Clivus Multrum at the Bronx Zoo

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We look forward to the upcoming launch of Dave Praeger's Poop Culture: How America is Shaped by its Grossest National Product. The author has a blog where we learned about a new installation of Clivus Multrum composting toilets at the Bronx Zoo, avoiding construction of a huge septic system or expensive sewer construction, and saving over a million gallons of water a year.

Clivus Multrums are big, and usually used in commercial installations. Where we have tried them we have found them to be odour free. However, people used to a normal flush toilet don't like the idea of sitting on an open pile of compost, even though in a Clivus it can be a long way down. They have developed a system where it looks and functions like a conventional toilet using a mixture of bio-compatible soap and water to carry toilet waste to the composting system below via a conventional 4" drain line. From Justin's earlier post, it looks like a valve toilet design.

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It is supposed to work with as little as three ounces of water, and they suggest that one can even put an offset into the drainpipe. I have previous experience with a design that used a porcelain valve toilet and an offset pipe going into a central composter; I spent a lot of time with a disgusting wire snake, trying to keep it clear, and my family used a lot more than three ounces of water to flush. If this works in a public milieu where you can't beat up the customers for using too much paper, it is an amazing advance.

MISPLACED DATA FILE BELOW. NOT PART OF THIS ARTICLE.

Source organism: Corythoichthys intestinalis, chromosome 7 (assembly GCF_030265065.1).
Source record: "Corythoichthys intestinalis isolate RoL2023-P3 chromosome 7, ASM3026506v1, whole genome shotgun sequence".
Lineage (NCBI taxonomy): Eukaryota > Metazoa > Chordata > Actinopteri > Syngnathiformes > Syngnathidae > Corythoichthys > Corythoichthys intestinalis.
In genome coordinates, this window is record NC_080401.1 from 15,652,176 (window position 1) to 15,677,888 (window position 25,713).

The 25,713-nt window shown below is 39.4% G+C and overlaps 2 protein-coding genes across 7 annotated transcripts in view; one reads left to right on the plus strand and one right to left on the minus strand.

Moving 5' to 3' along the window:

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Dave Praeger questions the design of the flush button, in a hole on the top of the tank.

"Whenever I'm in a public toilet, my inclination is to flush with my foot. That's what my dad taught me, and the lesson stuck. No matter how clean-smelling these toilets may be, they're still public toilets, and public toilets are disgusting. No one wants to touch anything in a public toilet.

I didn't want to touch the toilet lid, which I had to move to access the flush button. And I certainly didn't want to touch the flush button — never mind touching it twice, as the sign implores. Enlightened pooper though I may be, I can only imagine all the disgusting fingers that have been jabbing into that hole."

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We have mentioned before how perhaps we should be considering using composting toilets in houses, rather than having city-wide collection of waste. People talk about going off-grid; we should now talk about going off-pipe. If this system can cope with the needs of the Bronx Zoo, it can certainly cope with the needs of a family at home. Clivus Multrum also has an interesting gray water processing system; put them together and stop exporting your waste to somebody else's backyard. And I agree with Dave about the flush button ::Poop Culture via ::Green MNP

Tags: Toilets

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